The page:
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The Mega Millions jackpot is now $810 million. Here’s how much would go to taxes if there’s a winner

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JULY 25, 2022

  • The top prize for Tuesday night’s drawing marks the fourth-largest lottery jackpot ever. It has surged to $810 million — up from an earlier estimated $790 million.
  • The cash option, which most jackpot winners choose instead of an annuity, is $470.1 million.
  • However, a big piece of that would end up going to taxes.

If you manage to beat the odds and land the next Mega Millions jackpot, don’t forget that Uncle Sam will snatch a slice of the windfall.

The top prize has surged to $810 million for Tuesday night’s drawing — up from an earlier estimated $790 million — after no ticket matched all six numbers pulled Friday night. If won at that amount, it would mark the fourth-largest lottery prize ever awarded.

And, it would come with a sizable tax bill. Whether the prize is taken as an annuity of 30 payments over 29 years or as an immediate, reduced cash lump sum, taxes end up taking a big bite out of any winnings.

For this $810 million jackpot, the cash option — which most winners choose — is $470.1 million. A mandatory 24% federal tax withholding on that amount would reduce your winnings by about $112.8 million.

However, because the top federal marginal tax rate is 37% — which applies to income above $539,900 as a single taxpayer or $647,850 for married couples filing jointly — you could expect to owe more at tax time.

One way to reduce your tax bill is to think charitably, according to the American Institute of CPAs: You can contribute cash, up to 60% of your adjusted gross income, to a public charity or a donor-advised fund and get a tax deduction for the amount in the year you make the donation. You could also create a private foundation, donate income to it and then determine over time how to employ it.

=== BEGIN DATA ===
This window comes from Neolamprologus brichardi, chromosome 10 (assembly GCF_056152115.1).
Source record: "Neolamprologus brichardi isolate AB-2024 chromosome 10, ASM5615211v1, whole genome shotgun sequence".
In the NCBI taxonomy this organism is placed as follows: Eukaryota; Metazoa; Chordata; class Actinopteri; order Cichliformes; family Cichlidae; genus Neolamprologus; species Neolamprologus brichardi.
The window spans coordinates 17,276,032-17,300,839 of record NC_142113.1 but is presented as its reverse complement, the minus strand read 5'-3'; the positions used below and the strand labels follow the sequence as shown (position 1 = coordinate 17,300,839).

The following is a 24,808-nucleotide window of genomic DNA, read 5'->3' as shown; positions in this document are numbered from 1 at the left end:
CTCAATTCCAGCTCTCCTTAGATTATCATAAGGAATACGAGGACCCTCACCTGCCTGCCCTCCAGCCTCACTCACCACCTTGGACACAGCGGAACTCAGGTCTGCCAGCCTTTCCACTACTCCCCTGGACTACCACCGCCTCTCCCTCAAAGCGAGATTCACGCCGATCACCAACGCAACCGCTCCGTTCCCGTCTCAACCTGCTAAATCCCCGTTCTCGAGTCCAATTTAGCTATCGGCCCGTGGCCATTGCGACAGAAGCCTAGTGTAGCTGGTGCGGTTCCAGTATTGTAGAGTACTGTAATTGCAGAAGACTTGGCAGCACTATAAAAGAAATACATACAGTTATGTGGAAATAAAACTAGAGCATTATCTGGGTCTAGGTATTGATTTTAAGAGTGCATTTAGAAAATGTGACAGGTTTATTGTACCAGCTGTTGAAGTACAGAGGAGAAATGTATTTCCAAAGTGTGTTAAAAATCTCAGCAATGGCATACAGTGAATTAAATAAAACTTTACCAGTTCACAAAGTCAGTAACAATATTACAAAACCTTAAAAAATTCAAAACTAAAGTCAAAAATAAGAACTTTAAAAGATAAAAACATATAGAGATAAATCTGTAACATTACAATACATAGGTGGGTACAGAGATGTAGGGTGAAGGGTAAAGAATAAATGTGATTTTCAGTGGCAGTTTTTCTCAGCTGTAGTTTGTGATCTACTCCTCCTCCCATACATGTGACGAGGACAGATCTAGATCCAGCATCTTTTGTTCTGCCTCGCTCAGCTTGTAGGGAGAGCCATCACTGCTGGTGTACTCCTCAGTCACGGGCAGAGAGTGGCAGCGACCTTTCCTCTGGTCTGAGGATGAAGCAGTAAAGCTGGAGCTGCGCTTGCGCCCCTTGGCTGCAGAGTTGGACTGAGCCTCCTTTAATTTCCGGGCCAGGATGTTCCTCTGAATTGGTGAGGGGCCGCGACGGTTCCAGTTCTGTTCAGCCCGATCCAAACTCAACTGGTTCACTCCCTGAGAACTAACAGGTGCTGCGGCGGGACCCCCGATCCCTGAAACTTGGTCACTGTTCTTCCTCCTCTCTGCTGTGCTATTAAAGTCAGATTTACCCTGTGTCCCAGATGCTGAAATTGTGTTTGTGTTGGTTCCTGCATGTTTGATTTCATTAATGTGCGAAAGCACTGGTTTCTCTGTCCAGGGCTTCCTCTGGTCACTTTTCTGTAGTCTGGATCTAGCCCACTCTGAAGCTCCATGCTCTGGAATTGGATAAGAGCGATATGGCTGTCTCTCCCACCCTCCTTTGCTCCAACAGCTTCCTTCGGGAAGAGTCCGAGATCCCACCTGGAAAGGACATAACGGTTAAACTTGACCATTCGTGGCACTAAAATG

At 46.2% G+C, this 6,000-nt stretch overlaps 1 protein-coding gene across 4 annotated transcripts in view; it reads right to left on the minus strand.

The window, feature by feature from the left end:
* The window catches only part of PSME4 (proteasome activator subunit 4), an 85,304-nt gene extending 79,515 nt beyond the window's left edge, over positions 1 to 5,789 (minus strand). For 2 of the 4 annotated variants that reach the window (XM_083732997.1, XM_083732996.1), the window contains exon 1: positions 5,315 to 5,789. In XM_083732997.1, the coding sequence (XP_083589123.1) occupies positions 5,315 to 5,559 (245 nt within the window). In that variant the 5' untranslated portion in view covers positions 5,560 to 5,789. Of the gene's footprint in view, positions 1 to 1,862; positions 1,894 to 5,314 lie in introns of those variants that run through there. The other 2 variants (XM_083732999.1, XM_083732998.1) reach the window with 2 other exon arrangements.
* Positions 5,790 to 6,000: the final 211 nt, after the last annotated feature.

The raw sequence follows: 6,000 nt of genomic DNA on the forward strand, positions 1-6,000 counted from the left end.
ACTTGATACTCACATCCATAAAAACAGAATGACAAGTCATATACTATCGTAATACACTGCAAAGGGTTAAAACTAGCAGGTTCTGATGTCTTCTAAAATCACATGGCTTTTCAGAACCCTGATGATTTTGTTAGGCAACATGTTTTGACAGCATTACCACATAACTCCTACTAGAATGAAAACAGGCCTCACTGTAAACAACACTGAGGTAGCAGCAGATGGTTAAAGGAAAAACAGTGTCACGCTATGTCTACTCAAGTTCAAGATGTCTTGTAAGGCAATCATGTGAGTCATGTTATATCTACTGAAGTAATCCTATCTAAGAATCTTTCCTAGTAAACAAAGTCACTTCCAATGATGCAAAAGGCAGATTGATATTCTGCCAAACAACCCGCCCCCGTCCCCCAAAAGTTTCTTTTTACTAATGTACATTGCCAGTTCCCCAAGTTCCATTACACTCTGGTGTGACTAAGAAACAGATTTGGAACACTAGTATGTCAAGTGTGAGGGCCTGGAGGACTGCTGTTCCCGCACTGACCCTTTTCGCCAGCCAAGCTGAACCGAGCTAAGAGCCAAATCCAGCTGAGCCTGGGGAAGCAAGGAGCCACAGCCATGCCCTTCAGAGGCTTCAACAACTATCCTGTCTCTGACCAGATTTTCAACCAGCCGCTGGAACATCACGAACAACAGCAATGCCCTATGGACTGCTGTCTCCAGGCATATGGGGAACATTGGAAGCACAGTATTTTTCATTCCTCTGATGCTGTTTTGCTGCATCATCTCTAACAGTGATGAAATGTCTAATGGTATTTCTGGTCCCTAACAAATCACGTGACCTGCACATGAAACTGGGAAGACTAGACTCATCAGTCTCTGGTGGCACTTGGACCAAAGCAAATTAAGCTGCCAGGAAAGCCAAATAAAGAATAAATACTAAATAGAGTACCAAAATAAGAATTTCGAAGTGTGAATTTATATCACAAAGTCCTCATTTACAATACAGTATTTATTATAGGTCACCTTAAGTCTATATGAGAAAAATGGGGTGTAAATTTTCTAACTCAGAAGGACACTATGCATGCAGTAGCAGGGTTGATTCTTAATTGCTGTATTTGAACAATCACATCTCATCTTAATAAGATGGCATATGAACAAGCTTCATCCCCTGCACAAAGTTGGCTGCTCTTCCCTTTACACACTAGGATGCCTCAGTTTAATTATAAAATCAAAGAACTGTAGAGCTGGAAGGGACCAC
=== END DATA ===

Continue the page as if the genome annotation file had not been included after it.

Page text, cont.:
The Mega Millions jackpot is now $790 million. Here’s how much would go to taxes if there’s a winner

If you had no reduction in income, another 13%, or $61.1 million, would be due to the IRS ($173.9 million in all).

That would reduce the windfall to $296.2 million.

There also could be state taxes either withheld or due. Unless you live where there’s no income tax or lottery wins aren’t taxed, those levies could be more than 10%, depending on where you bought the ticket and where you live.

Nevertheless, even after a big tax bill, the windfall would be more than most people see in a lifetime. It’s recommended that jackpot winners assemble a team of professionals to help navigate the claiming process, including an attorney, financial advisor and tax advisor.

The chance of a single ticket matching all six numbers drawn in Mega Millions is about 1 in 302 million. For Powerball — whose jackpot is an estimated $130 million for Monday night’s drawing — it’s 1 in 292 million.


Courtesy/Source: CNBC

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